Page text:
Court Asks Administration Stand on N.J. Teacher-Layoff Case

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The U.S. Supreme Court put the Clinton administration on the spot last week by asking for its views in the much-debated case of a New Jersey school board that weighed race in a teacher-layoff decision.

The justices have not yet decided whether they will review the case involving the Piscataway, N.J., board's decision to lay off a white teacher over an equally qualified black teacher in the name of racial diversity.

But the court's order "means to me that they are seriously considering it," said David B. Rubin, the school board's lawyer.

The court asked the U.S. solicitor general to comment on the board's appeal of two lower federal court rulings that found that the 1989 decision to lay off the white teacher violated federal anti-discrimination law.

The case gained wide attention in part because the Department of Justice, which filed the original lawsuit on behalf of the white teacher, later reversed its position while the case was on appeal.

A Flip-Flop

The case of Board of Education of the Township of Piscataway v. Taxman (Case No. 96-679) involves the board's decision to lay off Sharon Taxman, a business teacher at Piscataway High School, instead of Debra Williams.

The board said it had to eliminate one position in the business department because of a dip in enrollment. Faced with a tie between the two teachers with largely similar qualifications and equal lengths of service, the board chose to keep Ms. Williams. She was the only black teacher in the 10-member business department.

The Justice Department under President Bush took up the white teacher's case, arguing that her layoff solely on the basis of race was a violation of Title VII of the Civil Rights Act of 1964. A federal district judge agreed in a 1993 ruling.

The case sparked debate in 1994 when, under the Clinton administration and a new Justice Department civil rights chief, the government switched positions while the case was on appeal to the U.S. Court of Appeals for the 3rd Circuit. The department sought to defend race-based employment decisions that were designed to promote diversity. ("Justice Dept. Flips Stand on Affirmative-Action Case," Sept. 14, 1994.)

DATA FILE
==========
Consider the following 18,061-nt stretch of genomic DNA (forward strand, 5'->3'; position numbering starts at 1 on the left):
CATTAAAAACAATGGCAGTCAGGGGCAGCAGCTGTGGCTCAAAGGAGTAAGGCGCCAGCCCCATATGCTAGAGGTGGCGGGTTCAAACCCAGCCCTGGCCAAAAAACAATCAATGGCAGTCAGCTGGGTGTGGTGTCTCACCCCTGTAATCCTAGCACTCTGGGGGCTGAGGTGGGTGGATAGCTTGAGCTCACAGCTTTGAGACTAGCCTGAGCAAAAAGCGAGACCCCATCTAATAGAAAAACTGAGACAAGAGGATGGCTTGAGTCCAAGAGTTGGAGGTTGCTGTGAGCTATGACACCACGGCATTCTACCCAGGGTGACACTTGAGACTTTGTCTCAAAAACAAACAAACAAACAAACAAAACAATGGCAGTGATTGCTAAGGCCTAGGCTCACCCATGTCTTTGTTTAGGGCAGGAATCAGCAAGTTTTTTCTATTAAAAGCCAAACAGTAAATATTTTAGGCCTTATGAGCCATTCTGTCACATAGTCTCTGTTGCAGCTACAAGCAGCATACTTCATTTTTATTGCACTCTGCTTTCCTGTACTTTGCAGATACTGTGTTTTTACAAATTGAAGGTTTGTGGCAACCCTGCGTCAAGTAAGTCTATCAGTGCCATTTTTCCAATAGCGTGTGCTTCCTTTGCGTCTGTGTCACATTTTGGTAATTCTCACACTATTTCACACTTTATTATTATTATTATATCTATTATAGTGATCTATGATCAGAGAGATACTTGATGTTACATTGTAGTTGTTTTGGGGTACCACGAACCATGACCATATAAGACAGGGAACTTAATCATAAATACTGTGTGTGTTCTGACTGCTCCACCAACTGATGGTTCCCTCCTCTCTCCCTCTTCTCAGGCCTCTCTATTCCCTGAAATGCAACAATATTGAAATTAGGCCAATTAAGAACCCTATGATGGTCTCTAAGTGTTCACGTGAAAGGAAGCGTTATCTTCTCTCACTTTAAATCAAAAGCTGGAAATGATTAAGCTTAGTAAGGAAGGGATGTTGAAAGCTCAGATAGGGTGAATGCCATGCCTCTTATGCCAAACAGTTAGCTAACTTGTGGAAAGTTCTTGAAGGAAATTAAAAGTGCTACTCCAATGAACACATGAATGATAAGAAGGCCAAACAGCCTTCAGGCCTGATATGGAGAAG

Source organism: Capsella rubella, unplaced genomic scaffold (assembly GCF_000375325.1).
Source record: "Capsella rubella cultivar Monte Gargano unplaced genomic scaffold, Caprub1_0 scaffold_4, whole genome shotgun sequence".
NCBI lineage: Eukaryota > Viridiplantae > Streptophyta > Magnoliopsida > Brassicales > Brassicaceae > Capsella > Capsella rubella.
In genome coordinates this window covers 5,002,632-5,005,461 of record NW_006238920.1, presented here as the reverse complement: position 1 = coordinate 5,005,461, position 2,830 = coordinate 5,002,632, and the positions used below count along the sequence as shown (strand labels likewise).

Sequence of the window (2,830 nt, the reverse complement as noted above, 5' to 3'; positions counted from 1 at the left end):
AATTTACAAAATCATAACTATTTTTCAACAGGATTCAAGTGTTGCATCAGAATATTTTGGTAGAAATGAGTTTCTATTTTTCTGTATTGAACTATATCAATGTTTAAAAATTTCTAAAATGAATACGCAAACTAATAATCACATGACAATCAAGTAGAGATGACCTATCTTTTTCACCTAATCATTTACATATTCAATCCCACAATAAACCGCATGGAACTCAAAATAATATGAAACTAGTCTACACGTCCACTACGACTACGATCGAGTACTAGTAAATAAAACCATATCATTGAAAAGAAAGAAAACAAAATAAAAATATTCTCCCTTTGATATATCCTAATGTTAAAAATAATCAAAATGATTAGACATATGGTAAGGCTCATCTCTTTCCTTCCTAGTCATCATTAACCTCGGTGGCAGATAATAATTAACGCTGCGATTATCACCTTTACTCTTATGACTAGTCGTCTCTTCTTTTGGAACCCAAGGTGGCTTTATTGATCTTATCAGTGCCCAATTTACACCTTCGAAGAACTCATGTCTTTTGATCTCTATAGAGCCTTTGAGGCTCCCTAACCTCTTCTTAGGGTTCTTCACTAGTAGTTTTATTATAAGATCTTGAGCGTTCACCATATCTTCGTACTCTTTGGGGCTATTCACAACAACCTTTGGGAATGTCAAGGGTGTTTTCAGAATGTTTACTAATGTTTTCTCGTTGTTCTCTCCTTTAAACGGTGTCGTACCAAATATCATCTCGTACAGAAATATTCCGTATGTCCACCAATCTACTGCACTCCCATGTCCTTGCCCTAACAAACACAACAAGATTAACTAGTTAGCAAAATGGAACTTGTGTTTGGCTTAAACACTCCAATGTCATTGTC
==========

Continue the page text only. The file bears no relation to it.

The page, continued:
The 3rd Circuit court ruled 8-4 last August that the board's decision violated Title VII, which prohibits employment discrimination on the basis of race, sex and several other factors. Ms. Taxman was rehired by the Piscataway district in 1992.

The case could cause further internal debate in the Clinton administration over affirmative action, legal experts speculated. Deval L. Patrick, the assistant attorney general for civil rights who ordered the administration's change of position when the case was before the 3rd Circuit, left the Justice Department this month.

Department officials said last week that the brief would speak for itself. They would not comment further.

Other Action

In separate action last week, the court:

  • Rejected an appeal from an Indiana man who was removed from a list of substitute teachers by the South Bend school district after bringing a Bible to class, reading it silently, and sometimes discussing religion with students.

Peter S. Helland argued unsuccessfully in lower courts that his "Christian style of teaching" was protected by the U.S. Constitution. The case was Helland v. South Bend Community School Corp. (No. 96-773).

  • Rejected an appeal from the parents of a 14-year-old deaf student who objected to two Florida districts' decision to bus the girl daily to a school for deaf children more than 50 miles from her home rather than educate her at a neighborhood school. Lower courts said the family failed to exhaust administrative remedies. The case was N.B. v. Alachua County School Board (No. 96-772).

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